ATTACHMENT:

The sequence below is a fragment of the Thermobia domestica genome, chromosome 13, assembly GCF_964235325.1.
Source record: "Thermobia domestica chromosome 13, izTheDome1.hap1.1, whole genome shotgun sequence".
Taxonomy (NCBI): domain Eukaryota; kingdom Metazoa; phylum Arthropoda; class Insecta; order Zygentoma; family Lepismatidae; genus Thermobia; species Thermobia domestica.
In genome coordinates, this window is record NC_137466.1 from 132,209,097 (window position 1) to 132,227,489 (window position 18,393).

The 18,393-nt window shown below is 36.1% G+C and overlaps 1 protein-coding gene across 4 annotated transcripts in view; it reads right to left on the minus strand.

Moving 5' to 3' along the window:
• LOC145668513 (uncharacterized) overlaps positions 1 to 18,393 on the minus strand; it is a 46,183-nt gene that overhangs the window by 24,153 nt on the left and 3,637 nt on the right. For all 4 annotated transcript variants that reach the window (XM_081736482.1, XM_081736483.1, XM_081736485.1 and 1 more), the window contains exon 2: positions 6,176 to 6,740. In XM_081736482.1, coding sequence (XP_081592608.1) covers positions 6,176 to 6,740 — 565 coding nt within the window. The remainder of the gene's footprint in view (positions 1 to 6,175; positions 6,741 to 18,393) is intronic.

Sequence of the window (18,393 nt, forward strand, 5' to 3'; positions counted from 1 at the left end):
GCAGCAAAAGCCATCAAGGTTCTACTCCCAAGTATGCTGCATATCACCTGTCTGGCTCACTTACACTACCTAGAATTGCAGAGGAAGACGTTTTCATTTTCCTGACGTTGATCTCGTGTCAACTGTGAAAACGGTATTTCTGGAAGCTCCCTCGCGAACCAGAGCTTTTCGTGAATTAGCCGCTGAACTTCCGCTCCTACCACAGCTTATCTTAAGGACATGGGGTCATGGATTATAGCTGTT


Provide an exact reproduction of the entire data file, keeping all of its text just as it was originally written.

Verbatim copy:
The sequence below is a fragment of the Thermobia domestica genome, chromosome 13, assembly GCF_964235325.1.
Source record: "Thermobia domestica chromosome 13, izTheDome1.hap1.1, whole genome shotgun sequence".
Taxonomy (NCBI): domain Eukaryota; kingdom Metazoa; phylum Arthropoda; class Insecta; order Zygentoma; family Lepismatidae; genus Thermobia; species Thermobia domestica.
In genome coordinates, this window is record NC_137466.1 from 132,209,097 (window position 1) to 132,227,489 (window position 18,393).

The 18,393-nt window shown below is 36.1% G+C and overlaps 1 protein-coding gene across 4 annotated transcripts in view; it reads right to left on the minus strand.

Moving 5' to 3' along the window:
• LOC145668513 (uncharacterized) overlaps positions 1 to 18,393 on the minus strand; it is a 46,183-nt gene that overhangs the window by 24,153 nt on the left and 3,637 nt on the right. For all 4 annotated transcript variants that reach the window (XM_081736482.1, XM_081736483.1, XM_081736485.1 and 1 more), the window contains exon 2: positions 6,176 to 6,740. In XM_081736482.1, coding sequence (XP_081592608.1) covers positions 6,176 to 6,740 — 565 coding nt within the window. The remainder of the gene's footprint in view (positions 1 to 6,175; positions 6,741 to 18,393) is intronic.

Sequence of the window (18,393 nt, forward strand, 5' to 3'; positions counted from 1 at the left end):
GCAGCAAAAGCCATCAAGGTTCTACTCCCAAGTATGCTGCATATCACCTGTCTGGCTCACTTACACTACCTAGAATTGCAGAGGAAGACGTTTTCATTTTCCTGACGTTGATCTCGTGTCAACTGTGAAAACGGTATTTCTGGAAGCTCCCTCGCGAACCAGAGCTTTTCGTGAATTAGCCGCTGAACTTCCGCTCCTACCACAGCTTATCTTAAGGACATGGGGTCATGGATTATAGCTGTT